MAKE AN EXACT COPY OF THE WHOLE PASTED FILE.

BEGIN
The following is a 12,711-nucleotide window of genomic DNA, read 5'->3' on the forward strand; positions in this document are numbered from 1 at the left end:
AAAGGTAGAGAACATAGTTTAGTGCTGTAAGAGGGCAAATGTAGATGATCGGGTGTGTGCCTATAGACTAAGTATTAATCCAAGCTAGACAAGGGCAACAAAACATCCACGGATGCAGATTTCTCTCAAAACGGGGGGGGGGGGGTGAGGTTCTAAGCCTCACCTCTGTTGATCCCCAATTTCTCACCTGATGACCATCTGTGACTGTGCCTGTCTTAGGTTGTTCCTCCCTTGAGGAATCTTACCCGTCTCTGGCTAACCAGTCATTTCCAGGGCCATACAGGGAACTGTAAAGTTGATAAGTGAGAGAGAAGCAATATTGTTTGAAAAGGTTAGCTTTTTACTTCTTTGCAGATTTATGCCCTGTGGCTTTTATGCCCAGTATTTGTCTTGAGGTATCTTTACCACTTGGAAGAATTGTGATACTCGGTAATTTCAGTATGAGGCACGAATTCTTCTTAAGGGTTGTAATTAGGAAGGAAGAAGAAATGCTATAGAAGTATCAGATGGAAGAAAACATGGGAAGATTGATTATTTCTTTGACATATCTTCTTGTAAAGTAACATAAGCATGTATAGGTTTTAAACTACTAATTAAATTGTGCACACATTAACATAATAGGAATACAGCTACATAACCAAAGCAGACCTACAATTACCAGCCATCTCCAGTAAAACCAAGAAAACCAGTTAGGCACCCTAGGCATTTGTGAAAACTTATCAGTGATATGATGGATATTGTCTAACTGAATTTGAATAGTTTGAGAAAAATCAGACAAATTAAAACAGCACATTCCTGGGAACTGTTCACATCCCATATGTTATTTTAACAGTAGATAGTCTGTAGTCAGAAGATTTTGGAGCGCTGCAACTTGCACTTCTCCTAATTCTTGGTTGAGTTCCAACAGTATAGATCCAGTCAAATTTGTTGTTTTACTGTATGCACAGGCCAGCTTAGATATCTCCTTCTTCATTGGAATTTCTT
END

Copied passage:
The following is a 12,711-nucleotide window of genomic DNA, read 5'->3' on the forward strand; positions in this document are numbered from 1 at the left end:
AAAGGTAGAGAACATAGTTTAGTGCTGTAAGAGGGCAAATGTAGATGATCGGGTGTGTGCCTATAGACTAAGTATTAATCCAAGCTAGACAAGGGCAACAAAACATCCACGGATGCAGATTTCTCTCAAAACGGGGGGGGGGGGGTGAGGTTCTAAGCCTCACCTCTGTTGATCCCCAATTTCTCACCTGATGACCATCTGTGACTGTGCCTGTCTTAGGTTGTTCCTCCCTTGAGGAATCTTACCCGTCTCTGGCTAACCAGTCATTTCCAGGGCCATACAGGGAACTGTAAAGTTGATAAGTGAGAGAGAAGCAATATTGTTTGAAAAGGTTAGCTTTTTACTTCTTTGCAGATTTATGCCCTGTGGCTTTTATGCCCAGTATTTGTCTTGAGGTATCTTTACCACTTGGAAGAATTGTGATACTCGGTAATTTCAGTATGAGGCACGAATTCTTCTTAAGGGTTGTAATTAGGAAGGAAGAAGAAATGCTATAGAAGTATCAGATGGAAGAAAACATGGGAAGATTGATTATTTCTTTGACATATCTTCTTGTAAAGTAACATAAGCATGTATAGGTTTTAAACTACTAATTAAATTGTGCACACATTAACATAATAGGAATACAGCTACATAACCAAAGCAGACCTACAATTACCAGCCATCTCCAGTAAAACCAAGAAAACCAGTTAGGCACCCTAGGCATTTGTGAAAACTTATCAGTGATATGATGGATATTGTCTAACTGAATTTGAATAGTTTGAGAAAAATCAGACAAATTAAAACAGCACATTCCTGGGAACTGTTCACATCCCATATGTTATTTTAACAGTAGATAGTCTGTAGTCAGAAGATTTTGGAGCGCTGCAACTTGCACTTCTCCTAATTCTTGGTTGAGTTCCAACAGTATAGATCCAGTCAAATTTGTTGTTTTACTGTATGCACAGGCCAGCTTAGATATCTCCTTCTTCATTGGAATTTCTT